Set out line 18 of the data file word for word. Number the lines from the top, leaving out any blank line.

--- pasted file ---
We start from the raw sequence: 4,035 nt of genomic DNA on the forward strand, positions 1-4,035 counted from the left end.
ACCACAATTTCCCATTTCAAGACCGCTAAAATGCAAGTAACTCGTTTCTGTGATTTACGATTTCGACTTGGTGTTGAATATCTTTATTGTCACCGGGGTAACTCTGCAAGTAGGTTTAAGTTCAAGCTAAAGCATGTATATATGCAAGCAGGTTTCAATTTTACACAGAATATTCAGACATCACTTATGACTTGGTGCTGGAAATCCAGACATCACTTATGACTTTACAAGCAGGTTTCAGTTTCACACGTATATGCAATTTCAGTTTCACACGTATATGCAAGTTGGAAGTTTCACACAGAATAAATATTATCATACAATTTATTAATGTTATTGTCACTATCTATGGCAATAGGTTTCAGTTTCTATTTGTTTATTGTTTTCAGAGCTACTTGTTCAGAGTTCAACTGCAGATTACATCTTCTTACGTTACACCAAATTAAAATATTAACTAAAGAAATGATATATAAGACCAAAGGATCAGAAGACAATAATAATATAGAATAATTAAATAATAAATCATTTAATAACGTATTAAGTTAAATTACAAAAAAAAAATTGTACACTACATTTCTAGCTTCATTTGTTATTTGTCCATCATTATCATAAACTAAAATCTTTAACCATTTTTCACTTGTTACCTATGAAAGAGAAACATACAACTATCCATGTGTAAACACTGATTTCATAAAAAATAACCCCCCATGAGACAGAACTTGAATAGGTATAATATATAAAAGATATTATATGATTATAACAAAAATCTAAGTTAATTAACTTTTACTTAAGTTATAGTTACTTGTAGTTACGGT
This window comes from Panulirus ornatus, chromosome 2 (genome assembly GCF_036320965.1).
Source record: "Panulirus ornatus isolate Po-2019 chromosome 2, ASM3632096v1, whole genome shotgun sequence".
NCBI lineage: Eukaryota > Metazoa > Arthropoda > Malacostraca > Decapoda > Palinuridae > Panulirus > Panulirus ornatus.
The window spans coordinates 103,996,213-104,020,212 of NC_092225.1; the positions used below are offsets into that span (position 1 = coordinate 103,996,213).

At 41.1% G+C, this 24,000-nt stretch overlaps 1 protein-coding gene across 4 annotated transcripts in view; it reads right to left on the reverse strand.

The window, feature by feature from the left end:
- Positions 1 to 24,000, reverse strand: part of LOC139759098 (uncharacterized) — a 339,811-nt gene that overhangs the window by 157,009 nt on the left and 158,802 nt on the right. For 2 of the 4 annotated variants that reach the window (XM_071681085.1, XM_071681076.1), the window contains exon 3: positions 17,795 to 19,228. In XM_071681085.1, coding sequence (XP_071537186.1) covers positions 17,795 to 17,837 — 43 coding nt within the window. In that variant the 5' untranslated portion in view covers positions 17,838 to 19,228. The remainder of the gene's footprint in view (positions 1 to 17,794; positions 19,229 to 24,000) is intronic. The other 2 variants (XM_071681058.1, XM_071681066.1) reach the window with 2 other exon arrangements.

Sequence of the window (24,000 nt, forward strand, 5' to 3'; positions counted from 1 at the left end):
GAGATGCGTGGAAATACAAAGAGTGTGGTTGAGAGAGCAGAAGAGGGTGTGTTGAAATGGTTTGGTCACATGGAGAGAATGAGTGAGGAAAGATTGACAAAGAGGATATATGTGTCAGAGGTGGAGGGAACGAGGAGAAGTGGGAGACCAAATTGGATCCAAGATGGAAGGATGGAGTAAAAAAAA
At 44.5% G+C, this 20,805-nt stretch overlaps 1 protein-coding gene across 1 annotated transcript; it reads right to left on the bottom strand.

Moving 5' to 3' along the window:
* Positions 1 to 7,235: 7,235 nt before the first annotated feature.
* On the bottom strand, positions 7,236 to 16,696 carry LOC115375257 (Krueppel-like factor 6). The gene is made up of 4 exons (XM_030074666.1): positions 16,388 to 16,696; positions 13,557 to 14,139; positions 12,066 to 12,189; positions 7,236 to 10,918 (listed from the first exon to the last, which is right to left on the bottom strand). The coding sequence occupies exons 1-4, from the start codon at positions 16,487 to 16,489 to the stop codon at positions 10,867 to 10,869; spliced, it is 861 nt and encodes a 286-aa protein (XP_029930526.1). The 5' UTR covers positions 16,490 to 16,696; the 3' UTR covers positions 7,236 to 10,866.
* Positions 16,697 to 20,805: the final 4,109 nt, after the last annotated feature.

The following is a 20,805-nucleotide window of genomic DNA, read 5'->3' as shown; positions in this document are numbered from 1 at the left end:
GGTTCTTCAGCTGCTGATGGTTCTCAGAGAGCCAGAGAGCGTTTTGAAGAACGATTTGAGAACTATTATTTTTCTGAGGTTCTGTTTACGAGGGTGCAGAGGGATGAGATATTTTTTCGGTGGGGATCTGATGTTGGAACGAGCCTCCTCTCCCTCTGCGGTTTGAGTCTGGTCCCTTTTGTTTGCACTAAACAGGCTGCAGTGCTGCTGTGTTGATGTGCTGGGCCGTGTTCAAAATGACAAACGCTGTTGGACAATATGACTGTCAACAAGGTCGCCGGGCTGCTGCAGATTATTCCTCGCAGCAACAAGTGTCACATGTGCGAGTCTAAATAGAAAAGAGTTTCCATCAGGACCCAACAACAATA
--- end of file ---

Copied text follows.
GGTTCTTCAGCTGCTGATGGTTCTCAGAGAGCCAGAGAGCGTTTTGAAGAACGATTTGAGAACTATTATTTTTCTGAGGTTCTGTTTACGAGGGTGCAGAGGGATGAGATATTTTTTCGGTGGGGATCTGATGTTGGAACGAGCCTCCTCTCCCTCTGCGGTTTGAGTCTGGTCCCTTTTGTTTGCACTAAACAGGCTGCAGTGCTGCTGTGTTGATGTGCTGGGCCGTGTTCAAAATGACAAACGCTGTTGGACAATATGACTGTCAACAAGGTCGCCGGGCTGCTGCAGATTATTCCTCGCAGCAACAAGTGTCACATGTGCGAGTCTAAATAGAAAAGAGTTTCCATCAGGACCCAACAACAATA